- Tito’s vodka (750ml): $26
- Crown Royal whisky: $35
- 1800 Tequila: $30
- And for those feeling extra fancy… Veuve Clicquot: $75
The Senate notably has a separate vendor for its food services operation on its side of the Capitol and Senate office buildings.
A spokesperson for Restaurant Associates hospitality group tells NotedDC that they haven’t been asked by Senate leaders to consider offering alcohol services.
And while House members cannot use official funds to pay for the alcohol, Republicans have blasted Democratic leaders over the alcohol delivery and other perks for their offices.
“Millions of Americans are experiencing increased financial burden due to inflation, and Pelosi is wasting tax dollars on providing Peloton memberships and a liquor store to House staff,” Rep. Austin Scott (R-Ga.) told The Hill.
Cawthorn’s tenure in Capitol limited
Rep. Madison Cawthorn’s political controversies and scandals seemingly caught up to him on Tuesday night, with the House Republican losing a heated primary battle.
GOP voters in North Carolina’s 11th District picked state Sen. Chuck Edwards over Cawthorn, who at age 26 was one of the youngest people to ever serve in Congress.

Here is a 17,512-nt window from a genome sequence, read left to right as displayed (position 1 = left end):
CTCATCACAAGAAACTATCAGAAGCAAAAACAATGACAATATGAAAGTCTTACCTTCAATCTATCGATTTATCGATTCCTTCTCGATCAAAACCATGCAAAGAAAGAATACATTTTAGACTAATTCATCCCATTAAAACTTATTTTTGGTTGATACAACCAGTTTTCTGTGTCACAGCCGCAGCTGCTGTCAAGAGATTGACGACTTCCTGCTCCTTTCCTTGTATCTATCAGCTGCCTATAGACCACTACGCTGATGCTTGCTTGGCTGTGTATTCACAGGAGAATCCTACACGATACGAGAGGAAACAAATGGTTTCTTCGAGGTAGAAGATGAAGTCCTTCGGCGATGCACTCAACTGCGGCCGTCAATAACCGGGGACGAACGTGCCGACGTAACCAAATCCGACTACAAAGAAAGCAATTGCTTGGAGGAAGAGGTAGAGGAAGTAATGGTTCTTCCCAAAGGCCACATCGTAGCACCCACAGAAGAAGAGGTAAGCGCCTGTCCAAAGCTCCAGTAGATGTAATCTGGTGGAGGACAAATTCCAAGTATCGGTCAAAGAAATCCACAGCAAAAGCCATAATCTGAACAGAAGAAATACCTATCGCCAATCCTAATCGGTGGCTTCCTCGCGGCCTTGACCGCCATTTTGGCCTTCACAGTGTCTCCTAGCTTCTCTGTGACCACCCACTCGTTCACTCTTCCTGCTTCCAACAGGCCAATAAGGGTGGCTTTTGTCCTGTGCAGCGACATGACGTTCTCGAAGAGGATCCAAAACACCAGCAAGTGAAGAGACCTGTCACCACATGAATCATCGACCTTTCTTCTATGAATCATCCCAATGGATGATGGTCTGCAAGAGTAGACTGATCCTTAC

While it was Cawthorn’s first reelection bid, he faced an uphill battle after he said on a podcast he had been invited to an orgy in D.C. and had seen colleagues do cocaine.
And a few weeks ago, leaked photos showing Cawthorn wearing women’s lingerie put another nail in his campaign’s coffin.
A big takeaway: The Hill’s Tal Axelrod and Max Greenwood noted that “Cawthorn’s loss showed that there are limits to what voters will tolerate.”
“Well, it’s good. I mean it’s good for the country, it’s good for the party.”
– Rep. Adam Kinzinger (Ill.), who is retiring, on CNN talking about
fellow GOP Rep. Madison Cawthorn losing his primary battle this week
Murkowski gets boost from GOP colleagues
Sen. Lisa Murkowski, a moderate Alaska Republican facing a Trump-backed challenger in her reelection bid this year, appears to be getting an extra boost from her GOP colleagues.
The three-term senator was front and center at a press conference Wednesday that included a deep roster of GOP heavyweights attacking the White House over high gas prices.